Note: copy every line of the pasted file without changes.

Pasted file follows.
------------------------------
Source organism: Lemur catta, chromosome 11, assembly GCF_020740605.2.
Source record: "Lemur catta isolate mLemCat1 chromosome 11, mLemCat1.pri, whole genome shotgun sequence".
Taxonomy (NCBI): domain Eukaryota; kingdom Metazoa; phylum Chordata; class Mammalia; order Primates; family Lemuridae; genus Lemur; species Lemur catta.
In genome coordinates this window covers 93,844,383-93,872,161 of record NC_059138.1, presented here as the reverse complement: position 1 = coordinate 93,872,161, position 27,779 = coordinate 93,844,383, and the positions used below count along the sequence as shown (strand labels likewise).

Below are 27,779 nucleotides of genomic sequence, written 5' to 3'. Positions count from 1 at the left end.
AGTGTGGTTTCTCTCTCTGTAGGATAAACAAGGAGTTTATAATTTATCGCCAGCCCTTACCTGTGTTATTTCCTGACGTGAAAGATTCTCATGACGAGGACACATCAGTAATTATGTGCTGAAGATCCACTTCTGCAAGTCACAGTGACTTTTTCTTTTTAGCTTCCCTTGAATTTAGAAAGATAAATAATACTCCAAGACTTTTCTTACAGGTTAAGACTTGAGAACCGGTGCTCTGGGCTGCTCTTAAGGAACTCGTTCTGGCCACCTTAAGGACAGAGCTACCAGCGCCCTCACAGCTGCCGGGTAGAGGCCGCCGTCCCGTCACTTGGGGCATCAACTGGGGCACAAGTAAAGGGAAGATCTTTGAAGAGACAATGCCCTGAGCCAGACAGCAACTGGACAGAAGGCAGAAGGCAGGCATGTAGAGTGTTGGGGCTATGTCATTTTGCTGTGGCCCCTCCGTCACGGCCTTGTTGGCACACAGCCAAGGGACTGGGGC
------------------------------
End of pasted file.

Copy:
Source organism: Lemur catta, chromosome 11, assembly GCF_020740605.2.
Source record: "Lemur catta isolate mLemCat1 chromosome 11, mLemCat1.pri, whole genome shotgun sequence".
Taxonomy (NCBI): domain Eukaryota; kingdom Metazoa; phylum Chordata; class Mammalia; order Primates; family Lemuridae; genus Lemur; species Lemur catta.
In genome coordinates this window covers 93,844,383-93,872,161 of record NC_059138.1, presented here as the reverse complement: position 1 = coordinate 93,872,161, position 27,779 = coordinate 93,844,383, and the positions used below count along the sequence as shown (strand labels likewise).

Below are 27,779 nucleotides of genomic sequence, written 5' to 3'. Positions count from 1 at the left end.
AGTGTGGTTTCTCTCTCTGTAGGATAAACAAGGAGTTTATAATTTATCGCCAGCCCTTACCTGTGTTATTTCCTGACGTGAAAGATTCTCATGACGAGGACACATCAGTAATTATGTGCTGAAGATCCACTTCTGCAAGTCACAGTGACTTTTTCTTTTTAGCTTCCCTTGAATTTAGAAAGATAAATAATACTCCAAGACTTTTCTTACAGGTTAAGACTTGAGAACCGGTGCTCTGGGCTGCTCTTAAGGAACTCGTTCTGGCCACCTTAAGGACAGAGCTACCAGCGCCCTCACAGCTGCCGGGTAGAGGCCGCCGTCCCGTCACTTGGGGCATCAACTGGGGCACAAGTAAAGGGAAGATCTTTGAAGAGACAATGCCCTGAGCCAGACAGCAACTGGACAGAAGGCAGAAGGCAGGCATGTAGAGTGTTGGGGCTATGTCATTTTGCTGTGGCCCCTCCGTCACGGCCTTGTTGGCACACAGCCAAGGGACTGGGGC